Nov 26, 2013

Bertie and Jeeves: A Gay Gentleman's Gentleman

In the early decades of the 20th century -- at least in fiction -- there was a certain category of aristocratic but impoverished young men who lived on the largess of imperial aunts.  The funds came with the demand, and eventually the hope -- that the young men would settle down to a wife and a prosperous career, but they would have none of it.

Indeed, they spent so much time plotting ingenious escapes to the twin prisons of marriage and work that they had precious little time left over for golf, tennis, gambling, the theater, and other pleasures of indolence.

We can see the roots of this Young Man of Indolence in the 19th century aesthetic movement: "Life should not have a use; it is a work of art"; and his descendants occupy such unlikely places as Carl Barks' Gladstone Gander, but his most important chronicler was P.G. Wodehouse, who wrote 35 short stories and 11 novels, mostly between 1915 and 1930, about Bertie Wooster.

Recent Oxford graduate Bertie spends most stories evading marriage and gainful employment, saving his friends from jams, and getting into a few of his own.  While not averse to feminine charms, he definitely occupies a homosocial world: his life is informed by his friends from college or the Drone's Club, with names like Barmy, Biffy, Gussie, Stinker, Sippy, and Beefy.  And his gentleman's gentleman, Jeeves.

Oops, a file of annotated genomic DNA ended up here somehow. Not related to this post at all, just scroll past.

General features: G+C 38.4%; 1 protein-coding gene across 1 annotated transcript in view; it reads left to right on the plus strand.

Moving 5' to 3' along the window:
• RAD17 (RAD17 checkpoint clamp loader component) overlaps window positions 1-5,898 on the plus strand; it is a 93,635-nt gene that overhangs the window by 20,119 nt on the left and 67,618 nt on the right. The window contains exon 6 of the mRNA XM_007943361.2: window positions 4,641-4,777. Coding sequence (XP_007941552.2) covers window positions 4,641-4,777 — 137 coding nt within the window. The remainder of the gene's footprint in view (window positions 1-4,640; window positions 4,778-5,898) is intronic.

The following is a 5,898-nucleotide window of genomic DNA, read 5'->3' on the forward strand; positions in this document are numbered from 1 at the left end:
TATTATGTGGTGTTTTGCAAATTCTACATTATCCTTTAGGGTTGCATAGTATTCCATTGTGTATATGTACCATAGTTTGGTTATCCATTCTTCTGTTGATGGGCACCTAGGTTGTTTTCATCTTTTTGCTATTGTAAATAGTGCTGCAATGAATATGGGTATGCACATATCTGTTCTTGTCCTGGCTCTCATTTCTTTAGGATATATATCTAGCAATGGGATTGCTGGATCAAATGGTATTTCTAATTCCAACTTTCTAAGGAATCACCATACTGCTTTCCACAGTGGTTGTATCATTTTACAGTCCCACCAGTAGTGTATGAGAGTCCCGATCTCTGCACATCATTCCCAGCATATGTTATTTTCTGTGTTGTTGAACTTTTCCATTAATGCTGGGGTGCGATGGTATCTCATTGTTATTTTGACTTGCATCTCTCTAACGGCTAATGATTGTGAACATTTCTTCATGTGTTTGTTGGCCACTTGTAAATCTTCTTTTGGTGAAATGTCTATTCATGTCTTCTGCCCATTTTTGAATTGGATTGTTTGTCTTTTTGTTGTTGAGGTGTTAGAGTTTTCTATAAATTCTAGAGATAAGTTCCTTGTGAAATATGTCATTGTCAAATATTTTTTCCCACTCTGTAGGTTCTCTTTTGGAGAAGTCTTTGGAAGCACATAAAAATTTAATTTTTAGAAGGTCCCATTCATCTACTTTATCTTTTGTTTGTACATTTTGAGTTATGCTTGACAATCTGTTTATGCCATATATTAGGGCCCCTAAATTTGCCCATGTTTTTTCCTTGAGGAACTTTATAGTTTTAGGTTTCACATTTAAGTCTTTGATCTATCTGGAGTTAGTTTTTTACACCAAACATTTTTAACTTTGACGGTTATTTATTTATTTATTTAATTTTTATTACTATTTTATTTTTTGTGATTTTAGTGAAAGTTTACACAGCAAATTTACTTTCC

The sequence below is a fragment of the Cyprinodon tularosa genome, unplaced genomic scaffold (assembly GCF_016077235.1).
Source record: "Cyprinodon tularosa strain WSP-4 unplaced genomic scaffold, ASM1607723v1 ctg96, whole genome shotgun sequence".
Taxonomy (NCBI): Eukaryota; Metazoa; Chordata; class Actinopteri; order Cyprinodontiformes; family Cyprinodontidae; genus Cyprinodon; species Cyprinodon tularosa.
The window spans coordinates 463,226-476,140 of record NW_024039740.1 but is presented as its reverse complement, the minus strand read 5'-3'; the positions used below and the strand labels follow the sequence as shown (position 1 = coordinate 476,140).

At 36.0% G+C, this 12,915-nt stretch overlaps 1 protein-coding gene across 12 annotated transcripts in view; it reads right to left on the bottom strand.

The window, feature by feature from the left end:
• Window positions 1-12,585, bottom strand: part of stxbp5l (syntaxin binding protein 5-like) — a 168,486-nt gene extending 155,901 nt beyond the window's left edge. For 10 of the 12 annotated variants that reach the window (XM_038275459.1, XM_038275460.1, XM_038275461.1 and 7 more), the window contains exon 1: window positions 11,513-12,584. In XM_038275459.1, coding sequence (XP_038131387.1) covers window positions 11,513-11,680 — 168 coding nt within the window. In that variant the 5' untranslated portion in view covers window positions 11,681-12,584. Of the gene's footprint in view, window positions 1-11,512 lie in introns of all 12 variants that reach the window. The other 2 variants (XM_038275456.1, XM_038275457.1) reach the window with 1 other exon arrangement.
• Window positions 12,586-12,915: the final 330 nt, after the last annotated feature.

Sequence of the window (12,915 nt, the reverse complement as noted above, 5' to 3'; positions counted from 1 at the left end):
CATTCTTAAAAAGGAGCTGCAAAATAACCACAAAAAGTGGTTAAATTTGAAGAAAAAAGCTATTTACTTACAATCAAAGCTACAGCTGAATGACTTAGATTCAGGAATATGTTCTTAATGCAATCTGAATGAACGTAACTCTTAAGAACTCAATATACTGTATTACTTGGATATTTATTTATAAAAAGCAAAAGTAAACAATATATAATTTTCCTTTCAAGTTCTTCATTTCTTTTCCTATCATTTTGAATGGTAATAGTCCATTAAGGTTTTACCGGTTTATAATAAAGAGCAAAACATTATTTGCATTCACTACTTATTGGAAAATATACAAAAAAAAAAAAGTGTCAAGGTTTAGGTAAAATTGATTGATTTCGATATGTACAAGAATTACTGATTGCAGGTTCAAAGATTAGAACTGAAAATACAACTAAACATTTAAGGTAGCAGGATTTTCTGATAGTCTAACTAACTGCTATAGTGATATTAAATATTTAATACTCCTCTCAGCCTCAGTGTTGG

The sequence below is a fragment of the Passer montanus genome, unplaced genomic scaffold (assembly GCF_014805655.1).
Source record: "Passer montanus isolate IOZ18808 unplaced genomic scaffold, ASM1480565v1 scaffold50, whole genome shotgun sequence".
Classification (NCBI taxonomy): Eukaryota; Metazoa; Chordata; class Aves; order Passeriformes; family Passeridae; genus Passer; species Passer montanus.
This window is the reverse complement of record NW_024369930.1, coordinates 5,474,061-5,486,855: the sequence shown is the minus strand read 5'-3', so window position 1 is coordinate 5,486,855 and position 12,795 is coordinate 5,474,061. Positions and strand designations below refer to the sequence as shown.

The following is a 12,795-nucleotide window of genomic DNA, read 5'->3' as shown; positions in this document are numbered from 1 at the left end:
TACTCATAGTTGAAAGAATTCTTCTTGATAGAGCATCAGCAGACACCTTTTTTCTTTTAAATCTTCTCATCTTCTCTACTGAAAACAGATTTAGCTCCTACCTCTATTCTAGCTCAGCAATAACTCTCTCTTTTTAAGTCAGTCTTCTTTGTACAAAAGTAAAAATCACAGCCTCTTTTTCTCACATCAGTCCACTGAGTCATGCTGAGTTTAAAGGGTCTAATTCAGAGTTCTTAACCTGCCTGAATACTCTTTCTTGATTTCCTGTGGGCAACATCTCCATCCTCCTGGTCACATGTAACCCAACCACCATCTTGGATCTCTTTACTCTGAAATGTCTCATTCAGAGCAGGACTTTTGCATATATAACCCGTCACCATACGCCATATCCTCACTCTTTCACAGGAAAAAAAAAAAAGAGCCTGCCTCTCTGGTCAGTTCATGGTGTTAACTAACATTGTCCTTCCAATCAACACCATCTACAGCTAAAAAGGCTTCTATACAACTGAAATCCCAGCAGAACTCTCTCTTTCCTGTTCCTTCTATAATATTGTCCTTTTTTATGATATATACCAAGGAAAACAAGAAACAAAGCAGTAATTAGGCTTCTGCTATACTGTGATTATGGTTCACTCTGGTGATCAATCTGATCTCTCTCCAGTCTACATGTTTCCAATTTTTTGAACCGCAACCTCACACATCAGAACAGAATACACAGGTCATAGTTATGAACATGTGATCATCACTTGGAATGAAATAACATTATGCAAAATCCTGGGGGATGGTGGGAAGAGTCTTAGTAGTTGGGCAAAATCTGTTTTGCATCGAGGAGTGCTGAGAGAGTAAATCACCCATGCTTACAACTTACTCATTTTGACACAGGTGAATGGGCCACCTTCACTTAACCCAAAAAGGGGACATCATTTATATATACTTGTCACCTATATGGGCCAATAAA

A professional valet, Jeeves popped into Bertie's life unannounced, like witty servants from Mary Poppins to Charles in Charge, and quickly made himself indispensable.  He had three aunts, but they never encouraged him to marry, nor did he ever fall prey to feminine charms.  Everyone understood that Bertie was the love of his life.

And they were together forever.  The last Jeeves and Wooster novel, Aunts Aren't Gentlemen, published in 1974, involved Jeeves helping Bertie evade a woman's clutches yet again.

The gay subtext is so obvious that one wonders if it was intentional.  Wodehouse was personally asexual, allergic to sex in all of its forms (although he married a woman). But he worked in the theater, where he had many gay friends, so he was aware of same-sex desire.  And many gay couples of the early 20th century masqueraded as young libertine and valet, so even if Wodehouse didn't intend for Bertie and Jeeves to be read that way, he surely knew that they could be.

Bertie and Jeeves have been played on film by David Niven/Arthur Treacher (1936) and by Martin Jarvis/John Scherer (2001), and tv by Ian Carmichael/Davis Price (1965-67), and by Hugh Laurie/Stephen Frye (1990-1993).

A theatrical version, Perfect Nonsense, premiered on London's West End in 2013, with Stephen Mangan and Matthew Macfadyen.